The Lover/Fighter Document & Race Relations In America

DX: The song “Heaven Help Dem” has a distinct message, but, being from Canada, how do you view race relations in America?

Jonathan Emile: When you discuss race relations I think it has to do with the black diaspora in its entirety. My father is half-American, and as Americans you tend to think of it as an American problem, but I think it’s a problem with the entire diaspora. And, race relations… It’s not something that is going to be eliminated right away. I’m a student of Dr. King and I’m a student of Malcolm X and I’m a student of Mandela so I really do think love is the answer. But I do think there are some tactical, sociological and economic steps we can take to make things better. I’m no Talib or Jesse Williams on that tip, but I do feel that a first step is to discuss it and bring it out into the open and humanize the whole situation. We have some problems in our own community, which is a complete aside. We’re still dealing with the legacy of slavery and racism as well as criminal institutionalization. I feel like there’s a long way to go but we’re definitely moving in the right direction and if we can keep pushing in that direction and be vocal and participate in the process then we’ll get to the mountaintop.

DX: That takes us back to your The Lover/ Fighter Document LP where someone loves something so much they are willing to fight for it. Do you think the Internet helps or hurts these things?

Jonathan Emile: I’m hopeful because for every meme and every caricature and tap dance on the minstrel show there’s something real and powerful that comes out. Unfortunately, we have to dig to find the right gems that contain the content and the meaning, but I think we have to do a better job as artists and community leaders to educate and reach people. Not in a patronizing way but just by making it available. And it’s definitely not easy because of the corporate structure and society but it’s possible.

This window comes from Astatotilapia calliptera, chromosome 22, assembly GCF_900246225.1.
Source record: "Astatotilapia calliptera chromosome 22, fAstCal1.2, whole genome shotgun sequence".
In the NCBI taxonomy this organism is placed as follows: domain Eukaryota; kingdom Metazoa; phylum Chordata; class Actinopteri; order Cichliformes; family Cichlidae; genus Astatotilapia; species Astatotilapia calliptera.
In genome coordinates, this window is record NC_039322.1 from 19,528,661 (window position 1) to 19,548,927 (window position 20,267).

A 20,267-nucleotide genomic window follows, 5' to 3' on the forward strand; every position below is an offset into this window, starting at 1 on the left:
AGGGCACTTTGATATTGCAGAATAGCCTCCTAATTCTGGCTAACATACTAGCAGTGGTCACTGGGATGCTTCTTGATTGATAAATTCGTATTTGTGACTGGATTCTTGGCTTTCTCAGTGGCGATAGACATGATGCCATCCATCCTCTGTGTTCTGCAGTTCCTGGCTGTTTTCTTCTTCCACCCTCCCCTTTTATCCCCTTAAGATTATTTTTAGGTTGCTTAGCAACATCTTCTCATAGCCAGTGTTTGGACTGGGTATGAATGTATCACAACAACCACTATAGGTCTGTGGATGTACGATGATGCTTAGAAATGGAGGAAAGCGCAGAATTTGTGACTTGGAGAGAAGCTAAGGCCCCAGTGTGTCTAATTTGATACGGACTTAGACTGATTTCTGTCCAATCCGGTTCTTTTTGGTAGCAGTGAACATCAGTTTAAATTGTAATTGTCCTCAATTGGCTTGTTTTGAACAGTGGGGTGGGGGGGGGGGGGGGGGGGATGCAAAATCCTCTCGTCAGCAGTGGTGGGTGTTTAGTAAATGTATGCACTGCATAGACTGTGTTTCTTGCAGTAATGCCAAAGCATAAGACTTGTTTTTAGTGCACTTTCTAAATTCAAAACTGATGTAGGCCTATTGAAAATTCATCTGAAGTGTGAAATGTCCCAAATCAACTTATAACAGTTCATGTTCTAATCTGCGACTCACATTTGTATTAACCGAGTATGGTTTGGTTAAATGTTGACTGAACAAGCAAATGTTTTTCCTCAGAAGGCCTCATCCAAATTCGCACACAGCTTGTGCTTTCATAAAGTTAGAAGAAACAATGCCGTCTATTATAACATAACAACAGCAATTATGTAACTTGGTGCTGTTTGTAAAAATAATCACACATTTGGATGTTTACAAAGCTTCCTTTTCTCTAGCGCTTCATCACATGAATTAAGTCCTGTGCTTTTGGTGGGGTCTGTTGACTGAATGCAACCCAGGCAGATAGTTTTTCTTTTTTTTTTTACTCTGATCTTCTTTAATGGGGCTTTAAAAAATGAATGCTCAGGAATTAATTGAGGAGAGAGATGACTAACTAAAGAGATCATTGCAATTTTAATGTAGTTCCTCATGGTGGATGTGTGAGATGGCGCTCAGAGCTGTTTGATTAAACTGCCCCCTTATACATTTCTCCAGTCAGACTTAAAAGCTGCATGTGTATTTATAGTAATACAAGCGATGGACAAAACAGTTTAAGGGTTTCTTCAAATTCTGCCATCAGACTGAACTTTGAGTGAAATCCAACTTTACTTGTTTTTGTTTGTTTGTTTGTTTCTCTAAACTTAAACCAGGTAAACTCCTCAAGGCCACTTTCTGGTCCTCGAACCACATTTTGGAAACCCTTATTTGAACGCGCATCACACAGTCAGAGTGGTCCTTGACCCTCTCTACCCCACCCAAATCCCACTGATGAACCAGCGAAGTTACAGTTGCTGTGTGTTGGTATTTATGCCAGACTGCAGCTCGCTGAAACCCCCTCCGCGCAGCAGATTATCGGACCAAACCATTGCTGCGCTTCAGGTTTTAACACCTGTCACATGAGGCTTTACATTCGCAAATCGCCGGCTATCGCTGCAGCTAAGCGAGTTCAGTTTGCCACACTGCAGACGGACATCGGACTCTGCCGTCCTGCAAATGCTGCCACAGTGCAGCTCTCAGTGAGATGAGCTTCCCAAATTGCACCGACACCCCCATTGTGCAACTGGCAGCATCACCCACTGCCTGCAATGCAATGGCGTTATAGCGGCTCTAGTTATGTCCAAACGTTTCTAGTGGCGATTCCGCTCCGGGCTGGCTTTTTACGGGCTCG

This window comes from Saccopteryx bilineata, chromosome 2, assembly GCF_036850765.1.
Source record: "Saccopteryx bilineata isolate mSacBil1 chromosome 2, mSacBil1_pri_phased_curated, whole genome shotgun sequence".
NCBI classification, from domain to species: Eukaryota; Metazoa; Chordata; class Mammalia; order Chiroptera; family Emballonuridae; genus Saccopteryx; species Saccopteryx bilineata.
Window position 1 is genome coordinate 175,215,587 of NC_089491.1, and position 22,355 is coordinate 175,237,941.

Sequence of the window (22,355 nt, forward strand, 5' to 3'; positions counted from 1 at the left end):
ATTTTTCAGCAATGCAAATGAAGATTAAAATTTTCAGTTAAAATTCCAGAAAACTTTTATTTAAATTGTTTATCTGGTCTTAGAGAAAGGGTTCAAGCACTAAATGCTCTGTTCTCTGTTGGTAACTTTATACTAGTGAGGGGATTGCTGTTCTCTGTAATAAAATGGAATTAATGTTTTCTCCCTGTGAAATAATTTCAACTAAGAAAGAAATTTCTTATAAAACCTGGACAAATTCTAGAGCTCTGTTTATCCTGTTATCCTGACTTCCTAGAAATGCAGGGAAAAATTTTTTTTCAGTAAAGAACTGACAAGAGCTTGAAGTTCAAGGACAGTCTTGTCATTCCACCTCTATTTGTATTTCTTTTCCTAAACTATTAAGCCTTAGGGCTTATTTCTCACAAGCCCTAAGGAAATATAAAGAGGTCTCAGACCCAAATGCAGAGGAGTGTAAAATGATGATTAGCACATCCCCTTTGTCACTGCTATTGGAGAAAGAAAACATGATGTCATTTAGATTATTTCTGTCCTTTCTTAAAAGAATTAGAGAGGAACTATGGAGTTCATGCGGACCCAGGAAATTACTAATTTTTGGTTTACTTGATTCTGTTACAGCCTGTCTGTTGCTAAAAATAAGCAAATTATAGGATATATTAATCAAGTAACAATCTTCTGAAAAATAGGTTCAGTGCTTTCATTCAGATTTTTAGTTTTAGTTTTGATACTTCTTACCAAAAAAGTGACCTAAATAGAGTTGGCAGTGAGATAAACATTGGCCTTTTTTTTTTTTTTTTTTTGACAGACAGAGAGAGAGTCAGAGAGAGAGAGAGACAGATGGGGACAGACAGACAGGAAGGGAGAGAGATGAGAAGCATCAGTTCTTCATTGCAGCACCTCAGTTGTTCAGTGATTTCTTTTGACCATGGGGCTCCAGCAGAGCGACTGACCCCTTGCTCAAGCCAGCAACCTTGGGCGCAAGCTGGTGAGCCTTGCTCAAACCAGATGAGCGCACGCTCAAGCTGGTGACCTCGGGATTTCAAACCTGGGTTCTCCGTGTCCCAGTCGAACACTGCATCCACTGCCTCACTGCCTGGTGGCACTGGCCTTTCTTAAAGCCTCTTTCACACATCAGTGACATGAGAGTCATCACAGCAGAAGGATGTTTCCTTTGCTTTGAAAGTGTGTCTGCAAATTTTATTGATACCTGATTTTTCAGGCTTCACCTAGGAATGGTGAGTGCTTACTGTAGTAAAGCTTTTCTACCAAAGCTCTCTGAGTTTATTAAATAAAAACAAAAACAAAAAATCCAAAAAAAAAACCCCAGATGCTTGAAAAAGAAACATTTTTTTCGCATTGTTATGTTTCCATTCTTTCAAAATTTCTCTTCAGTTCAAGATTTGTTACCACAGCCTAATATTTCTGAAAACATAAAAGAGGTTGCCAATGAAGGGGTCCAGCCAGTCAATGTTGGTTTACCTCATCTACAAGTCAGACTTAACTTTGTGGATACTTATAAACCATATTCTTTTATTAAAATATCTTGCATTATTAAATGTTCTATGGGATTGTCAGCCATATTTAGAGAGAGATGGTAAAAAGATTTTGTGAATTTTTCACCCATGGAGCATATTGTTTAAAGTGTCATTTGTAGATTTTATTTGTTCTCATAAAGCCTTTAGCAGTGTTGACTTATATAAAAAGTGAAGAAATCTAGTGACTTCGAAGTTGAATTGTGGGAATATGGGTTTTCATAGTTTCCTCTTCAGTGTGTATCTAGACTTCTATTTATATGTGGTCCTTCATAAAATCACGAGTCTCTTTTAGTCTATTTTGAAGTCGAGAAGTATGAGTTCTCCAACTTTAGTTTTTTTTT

Emile Tells How Surviving Cancer Created The Album

DX: Could you go into the making of the project? It seems to have a unifying theme. Was that on purpose?

Jonathan Emile: Absolutely. I started writing this album when I was going through cancer. I was diagnosed when I was 18 and went through chemotherapy for two years. I beat it. And during that time I made a promise to myself that if I did beat it I’d make a contract to the world. That’s why it’s called The Lover/Fighter Document. And the contract was to shine some positivity. Shine some light on the world through my experiences. To show the beauty and the pain. And I did make it. And what I’m doing right now is I’m following my dreams. And the artists that inspired me made thematic albums. They made albums that had a thread, had a message through it. I never really just wanted to drop a mixtape. I wanted to make an autobiography of my struggle, but it’s an autobiography of a lot of people’s struggles whether it’s through health issues or school or injustice. Artists that influenced me like Marvin Gaye, Bob Marley, Public Enemy. These type of people made that kind of anthem themed music that encouraged people and uplifted people. So it’s an autobiographical as well as a creative project and it’s my contract to the game and to the world. And it’s not just about the art itself, it’s about the purpose of the art.  

DX: Can you take us to the place you were when you thought may die, but if you don’t you’ll make the contract to the world you just spoke of?